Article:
Pop Art comes to Portugal
By Ana Sánchez
Lisbon, Aug 16 (EFE).- An art movement described by one of its founding fathers, Richard Hamilton, as ephemeral, clever and sexy has arrived to Lisbon, with 122 pieces by some of the biggest names in Pop Art making up the show.
“Stars of Pop Art” delves into the worlds of Andy Warhol, Jasper Johns, Robert Rauschenberg and Roy Lichtenstein, among others, the show’s director Ana Cristina Baptista told Efe.
“It was essential (having) a Pop Art exhibition in Lisbon,” Baptista said, adding there is “always lively interest” in the iconic style.
A huge Campbell’s tomato soup can, which Warhol made famous, greets visitors at the entrance of the exhibit, housed at the Cordoaria Nacional gallery.
The first artist shown after the famous can is Jasper Johns, a giant of the Pop genre thanks to his “Flag” series. A United States flag is depicted in green, black and yellow, instead of the usual red, white and blue.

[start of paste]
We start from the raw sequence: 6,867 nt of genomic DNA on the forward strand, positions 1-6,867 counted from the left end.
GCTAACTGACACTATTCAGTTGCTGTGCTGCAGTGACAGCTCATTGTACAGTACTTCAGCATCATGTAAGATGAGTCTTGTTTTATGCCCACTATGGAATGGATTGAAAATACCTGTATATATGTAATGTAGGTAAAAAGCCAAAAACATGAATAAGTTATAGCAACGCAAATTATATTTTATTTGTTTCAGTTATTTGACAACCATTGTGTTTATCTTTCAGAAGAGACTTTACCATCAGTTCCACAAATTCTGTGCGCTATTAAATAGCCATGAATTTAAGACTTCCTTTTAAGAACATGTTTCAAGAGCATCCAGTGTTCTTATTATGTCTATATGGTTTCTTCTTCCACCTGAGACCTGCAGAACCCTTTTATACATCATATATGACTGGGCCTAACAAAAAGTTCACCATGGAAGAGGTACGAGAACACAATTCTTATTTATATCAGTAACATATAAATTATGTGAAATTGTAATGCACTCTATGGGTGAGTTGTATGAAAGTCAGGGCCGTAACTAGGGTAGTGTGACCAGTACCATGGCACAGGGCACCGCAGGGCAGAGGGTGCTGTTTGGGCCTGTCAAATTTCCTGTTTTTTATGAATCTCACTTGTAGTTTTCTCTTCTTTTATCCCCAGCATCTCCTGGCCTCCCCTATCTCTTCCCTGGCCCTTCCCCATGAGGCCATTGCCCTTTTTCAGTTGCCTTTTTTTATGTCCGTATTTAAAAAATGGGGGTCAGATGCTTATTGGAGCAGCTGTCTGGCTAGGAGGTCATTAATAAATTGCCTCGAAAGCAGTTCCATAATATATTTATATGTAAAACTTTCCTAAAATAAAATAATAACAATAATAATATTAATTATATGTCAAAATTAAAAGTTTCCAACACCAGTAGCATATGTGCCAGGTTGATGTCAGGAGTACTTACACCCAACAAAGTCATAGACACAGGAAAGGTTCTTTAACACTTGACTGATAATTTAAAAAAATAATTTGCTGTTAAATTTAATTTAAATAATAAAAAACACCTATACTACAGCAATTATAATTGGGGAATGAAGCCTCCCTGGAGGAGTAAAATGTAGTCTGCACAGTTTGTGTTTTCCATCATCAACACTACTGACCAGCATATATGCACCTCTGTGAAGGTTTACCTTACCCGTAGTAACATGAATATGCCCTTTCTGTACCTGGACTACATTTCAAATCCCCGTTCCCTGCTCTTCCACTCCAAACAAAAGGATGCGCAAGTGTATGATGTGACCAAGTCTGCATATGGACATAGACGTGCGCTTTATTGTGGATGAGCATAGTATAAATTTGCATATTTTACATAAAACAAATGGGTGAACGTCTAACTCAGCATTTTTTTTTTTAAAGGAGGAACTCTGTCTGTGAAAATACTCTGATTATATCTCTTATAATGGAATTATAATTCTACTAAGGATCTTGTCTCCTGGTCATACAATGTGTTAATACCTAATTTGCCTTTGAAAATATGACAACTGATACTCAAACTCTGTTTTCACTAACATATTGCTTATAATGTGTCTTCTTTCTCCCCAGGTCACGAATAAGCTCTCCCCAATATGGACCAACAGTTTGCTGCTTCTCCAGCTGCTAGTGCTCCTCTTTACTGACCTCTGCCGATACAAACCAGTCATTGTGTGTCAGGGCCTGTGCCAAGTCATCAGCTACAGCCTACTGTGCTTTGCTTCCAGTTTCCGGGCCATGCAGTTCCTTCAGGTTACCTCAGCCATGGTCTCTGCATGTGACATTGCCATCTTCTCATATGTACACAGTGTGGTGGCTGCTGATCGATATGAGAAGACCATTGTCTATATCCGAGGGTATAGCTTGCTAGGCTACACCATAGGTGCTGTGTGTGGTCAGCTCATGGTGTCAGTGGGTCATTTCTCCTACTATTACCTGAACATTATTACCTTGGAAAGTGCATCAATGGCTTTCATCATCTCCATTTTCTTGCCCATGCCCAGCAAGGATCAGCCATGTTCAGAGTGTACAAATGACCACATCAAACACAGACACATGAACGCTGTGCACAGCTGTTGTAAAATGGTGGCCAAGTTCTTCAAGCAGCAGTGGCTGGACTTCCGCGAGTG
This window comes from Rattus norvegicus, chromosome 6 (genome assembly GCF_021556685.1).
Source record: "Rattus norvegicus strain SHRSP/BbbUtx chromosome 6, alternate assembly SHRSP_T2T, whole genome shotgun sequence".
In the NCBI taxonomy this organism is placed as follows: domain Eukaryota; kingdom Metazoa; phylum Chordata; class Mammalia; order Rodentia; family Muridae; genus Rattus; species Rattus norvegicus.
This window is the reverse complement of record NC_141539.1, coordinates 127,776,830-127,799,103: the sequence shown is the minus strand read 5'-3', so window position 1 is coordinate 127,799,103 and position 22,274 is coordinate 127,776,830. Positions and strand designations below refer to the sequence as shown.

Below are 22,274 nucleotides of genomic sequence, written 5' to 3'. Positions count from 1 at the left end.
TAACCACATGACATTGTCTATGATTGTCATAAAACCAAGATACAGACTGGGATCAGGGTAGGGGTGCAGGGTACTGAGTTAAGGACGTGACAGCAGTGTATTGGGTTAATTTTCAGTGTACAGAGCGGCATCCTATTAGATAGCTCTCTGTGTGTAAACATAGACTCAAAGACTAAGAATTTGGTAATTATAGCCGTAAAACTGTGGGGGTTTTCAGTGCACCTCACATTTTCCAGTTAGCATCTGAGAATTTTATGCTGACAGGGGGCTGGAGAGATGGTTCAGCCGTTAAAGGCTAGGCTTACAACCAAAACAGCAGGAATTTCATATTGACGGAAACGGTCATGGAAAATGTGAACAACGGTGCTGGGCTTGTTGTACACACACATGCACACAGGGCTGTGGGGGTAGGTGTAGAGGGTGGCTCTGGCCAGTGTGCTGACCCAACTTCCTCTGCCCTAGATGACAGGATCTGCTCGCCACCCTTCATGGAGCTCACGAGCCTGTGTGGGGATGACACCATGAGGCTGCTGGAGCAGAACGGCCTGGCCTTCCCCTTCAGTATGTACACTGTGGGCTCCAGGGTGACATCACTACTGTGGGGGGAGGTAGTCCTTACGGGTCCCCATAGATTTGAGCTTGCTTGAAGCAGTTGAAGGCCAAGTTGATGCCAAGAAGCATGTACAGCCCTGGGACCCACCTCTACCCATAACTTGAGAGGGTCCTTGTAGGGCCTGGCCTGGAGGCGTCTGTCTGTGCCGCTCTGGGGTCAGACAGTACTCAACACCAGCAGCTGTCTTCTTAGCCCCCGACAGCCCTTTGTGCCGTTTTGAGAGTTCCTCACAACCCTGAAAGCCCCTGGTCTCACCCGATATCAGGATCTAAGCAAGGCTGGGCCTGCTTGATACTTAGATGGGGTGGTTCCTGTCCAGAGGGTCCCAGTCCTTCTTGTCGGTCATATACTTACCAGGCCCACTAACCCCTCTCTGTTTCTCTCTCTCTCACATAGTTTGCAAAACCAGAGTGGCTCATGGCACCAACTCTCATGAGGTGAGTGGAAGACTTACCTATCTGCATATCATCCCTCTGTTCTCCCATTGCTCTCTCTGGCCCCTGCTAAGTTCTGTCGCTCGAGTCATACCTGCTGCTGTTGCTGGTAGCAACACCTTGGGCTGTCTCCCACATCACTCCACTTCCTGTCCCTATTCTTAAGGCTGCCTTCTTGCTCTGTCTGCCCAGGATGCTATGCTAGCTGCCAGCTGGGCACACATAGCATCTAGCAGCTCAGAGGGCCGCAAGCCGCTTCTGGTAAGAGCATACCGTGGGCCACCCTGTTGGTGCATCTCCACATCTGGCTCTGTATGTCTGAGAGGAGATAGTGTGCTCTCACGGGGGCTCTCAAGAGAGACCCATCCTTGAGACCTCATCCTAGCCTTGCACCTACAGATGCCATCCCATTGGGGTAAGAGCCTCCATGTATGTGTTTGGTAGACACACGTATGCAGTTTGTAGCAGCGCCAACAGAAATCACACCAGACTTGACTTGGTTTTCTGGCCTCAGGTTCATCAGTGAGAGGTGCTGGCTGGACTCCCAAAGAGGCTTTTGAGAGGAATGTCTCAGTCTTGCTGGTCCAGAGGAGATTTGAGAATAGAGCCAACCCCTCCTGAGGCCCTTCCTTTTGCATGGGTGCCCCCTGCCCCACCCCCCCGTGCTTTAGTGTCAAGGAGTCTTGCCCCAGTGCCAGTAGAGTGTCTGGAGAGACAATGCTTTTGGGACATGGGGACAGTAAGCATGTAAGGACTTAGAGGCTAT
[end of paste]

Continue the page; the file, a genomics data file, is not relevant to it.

After the flag is Jones’ “Cup to Picasso,” a piece depicting the side profile of the Spanish artist twice, as if looking at himself, positioned in such a way that reveals the outline of a cup.
The next room hosts Robert Rauschenberg’s “Autobiography,” a triptych bringing together text and photos to summarize the artist’s life.
Roy Lichtenstein is present with his Ben-Day dots - a printing process based on pointillism - in some of his most famous pieces, “Hopeless” and “Nudes,” both influenced by the comic book aesthetic.
Finally, the exhibit pays homage to Andy Warhol, who defined the style and believed art should be suitable for everyone.
Decades may have passed since Warhol created his lithographs depicting the stars of the time - from Marilyn Monroe to Mao Tsé-Tung and The Beatles - but these iconic pieces continue to stand out.
Warhol raised the profile of everyday images by turning them into art, such as a cow that was inspired by a brand of milk, which gave way to a whole series of prints.
The space also hosts works by Keith Haring, Jean Michel Basquiat and Felix González Torres.
The show runs until January. EFE